ADR and gateway distance

Will adaptive data rate help the end device determine the best max data rate if the gateway is a distance away? I.e. if certain data rates are not sufficient for a given range/distance of communication, will the end device + gateway be able to work this out? Thanks for the help.

Yes, that is what it is intended to do.

Worth noting however that the logic is in the network server, not the gateway (gateways have very minimal internal logic). The network server considers the signal reports from any and all gateways receiving each packet, and tells the node to adjust settings for those conditions - on average at least, the propagation path to the best gateway.

That’s in part why it’s problematic if a gateway suddenly vanishes, or receives on less than all of the channels, as those strong signal reports may lead nodes that were close to it to be told to use short-range settings which leave them no longer be able to reach more distant gateways that might still be in operation, and able to receive on all the channels that a proper gateway should.

Nodes also have some of their own fallback logic where they start moving towards longer range settings if they don’t receive any feedback from the network over an extended period of time, on the order of hours to days.

3 Likes

How does a gateway signal to a node that its packets are not reaching that gateway in the first place? I mean, if the node is using a higher data rate than it should and is thus not able to reach the gateway, then obviously the gateway cannot send a downlink message to the node to adjust its data rate since it doesn’t know that node even exists. Do nodes using ADR start with a high data rate and then send recurring packets with lower and lower data rates?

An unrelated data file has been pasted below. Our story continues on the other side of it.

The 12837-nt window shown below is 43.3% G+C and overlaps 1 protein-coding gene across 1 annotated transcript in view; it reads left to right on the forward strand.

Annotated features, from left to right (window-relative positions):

Again, gateways really don’t do anything. The Network server acts through gateways.

It cannot, of course

So nodes start in the most long range mode (high spreading factor, ie low data rate, and high RF power) and then may be commanded to go to a shorter range mode if the received signal indicators suggest that would be workable.

This would be a less effective strategy. However, this does happen when a short range mode that was previously working ceases working. Perhaps a nearest gateway has gone down, or perhaps the node has moved. Of a substantial period of time without response, it will start ramping to longer range modes.

Of course it’s possible that the network is dead entirely (server problems) or corrupted (sessions keys lost by server) in which case the longer range mode isn’t going to work either. But at least the node tried…

1 Like

You may see this for OTAA. Like EU868 LMIC first tries the default channels at some initial data rate that is configured in the device. This may very well be the fastest data rate available (SF7BW125). When all default channels fail, LMIC will decrease the data rate one step, and try again.